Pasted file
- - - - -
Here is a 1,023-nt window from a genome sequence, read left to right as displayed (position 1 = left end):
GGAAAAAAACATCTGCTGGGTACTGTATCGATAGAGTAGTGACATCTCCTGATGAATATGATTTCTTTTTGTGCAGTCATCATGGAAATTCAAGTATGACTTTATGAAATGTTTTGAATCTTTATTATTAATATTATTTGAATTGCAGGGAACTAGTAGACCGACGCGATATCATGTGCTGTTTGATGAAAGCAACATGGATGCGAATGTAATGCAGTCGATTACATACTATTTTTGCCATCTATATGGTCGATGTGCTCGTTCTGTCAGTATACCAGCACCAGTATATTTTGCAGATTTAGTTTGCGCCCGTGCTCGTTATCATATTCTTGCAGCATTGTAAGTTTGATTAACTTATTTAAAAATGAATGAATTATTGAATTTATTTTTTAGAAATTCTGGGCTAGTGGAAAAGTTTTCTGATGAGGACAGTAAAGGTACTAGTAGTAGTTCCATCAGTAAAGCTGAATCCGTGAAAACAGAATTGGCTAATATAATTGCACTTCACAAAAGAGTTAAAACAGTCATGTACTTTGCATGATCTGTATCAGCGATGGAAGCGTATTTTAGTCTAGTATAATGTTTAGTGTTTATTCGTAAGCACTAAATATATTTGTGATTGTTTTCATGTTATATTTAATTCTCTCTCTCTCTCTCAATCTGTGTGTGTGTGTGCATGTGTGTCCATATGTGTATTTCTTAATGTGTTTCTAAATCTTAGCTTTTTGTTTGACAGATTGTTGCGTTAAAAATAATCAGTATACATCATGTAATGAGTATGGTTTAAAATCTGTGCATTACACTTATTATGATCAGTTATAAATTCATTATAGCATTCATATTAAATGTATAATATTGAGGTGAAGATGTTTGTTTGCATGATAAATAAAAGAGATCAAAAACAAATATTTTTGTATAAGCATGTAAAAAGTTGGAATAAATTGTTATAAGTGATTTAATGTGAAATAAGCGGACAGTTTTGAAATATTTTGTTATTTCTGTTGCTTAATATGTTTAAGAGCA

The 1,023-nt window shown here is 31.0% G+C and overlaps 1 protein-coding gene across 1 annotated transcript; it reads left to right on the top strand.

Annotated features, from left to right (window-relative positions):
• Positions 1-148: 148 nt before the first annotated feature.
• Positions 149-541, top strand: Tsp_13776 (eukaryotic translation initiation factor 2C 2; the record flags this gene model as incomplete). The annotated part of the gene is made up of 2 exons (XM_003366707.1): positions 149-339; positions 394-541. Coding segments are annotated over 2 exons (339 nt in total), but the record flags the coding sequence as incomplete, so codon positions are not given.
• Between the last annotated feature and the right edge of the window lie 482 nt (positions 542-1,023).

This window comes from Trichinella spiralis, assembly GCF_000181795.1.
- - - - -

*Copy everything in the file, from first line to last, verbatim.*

Here is a 1,023-nt window from a genome sequence, read left to right as displayed (position 1 = left end):
GGAAAAAAACATCTGCTGGGTACTGTATCGATAGAGTAGTGACATCTCCTGATGAATATGATTTCTTTTTGTGCAGTCATCATGGAAATTCAAGTATGACTTTATGAAATGTTTTGAATCTTTATTATTAATATTATTTGAATTGCAGGGAACTAGTAGACCGACGCGATATCATGTGCTGTTTGATGAAAGCAACATGGATGCGAATGTAATGCAGTCGATTACATACTATTTTTGCCATCTATATGGTCGATGTGCTCGTTCTGTCAGTATACCAGCACCAGTATATTTTGCAGATTTAGTTTGCGCCCGTGCTCGTTATCATATTCTTGCAGCATTGTAAGTTTGATTAACTTATTTAAAAATGAATGAATTATTGAATTTATTTTTTAGAAATTCTGGGCTAGTGGAAAAGTTTTCTGATGAGGACAGTAAAGGTACTAGTAGTAGTTCCATCAGTAAAGCTGAATCCGTGAAAACAGAATTGGCTAATATAATTGCACTTCACAAAAGAGTTAAAACAGTCATGTACTTTGCATGATCTGTATCAGCGATGGAAGCGTATTTTAGTCTAGTATAATGTTTAGTGTTTATTCGTAAGCACTAAATATATTTGTGATTGTTTTCATGTTATATTTAATTCTCTCTCTCTCTCTCAATCTGTGTGTGTGTGTGCATGTGTGTCCATATGTGTATTTCTTAATGTGTTTCTAAATCTTAGCTTTTTGTTTGACAGATTGTTGCGTTAAAAATAATCAGTATACATCATGTAATGAGTATGGTTTAAAATCTGTGCATTACACTTATTATGATCAGTTATAAATTCATTATAGCATTCATATTAAATGTATAATATTGAGGTGAAGATGTTTGTTTGCATGATAAATAAAAGAGATCAAAAACAAATATTTTTGTATAAGCATGTAAAAAGTTGGAATAAATTGTTATAAGTGATTTAATGTGAAATAAGCGGACAGTTTTGAAATATTTTGTTATTTCTGTTGCTTAATATGTTTAAGAGCA

The 1,023-nt window shown here is 31.0% G+C and overlaps 1 protein-coding gene across 1 annotated transcript; it reads left to right on the top strand.

Annotated features, from left to right (window-relative positions):
• Positions 1-148: 148 nt before the first annotated feature.
• Positions 149-541, top strand: Tsp_13776 (eukaryotic translation initiation factor 2C 2; the record flags this gene model as incomplete). The annotated part of the gene is made up of 2 exons (XM_003366707.1): positions 149-339; positions 394-541. Coding segments are annotated over 2 exons (339 nt in total), but the record flags the coding sequence as incomplete, so codon positions are not given.
• Between the last annotated feature and the right edge of the window lie 482 nt (positions 542-1,023).

This window comes from Trichinella spiralis, assembly GCF_000181795.1.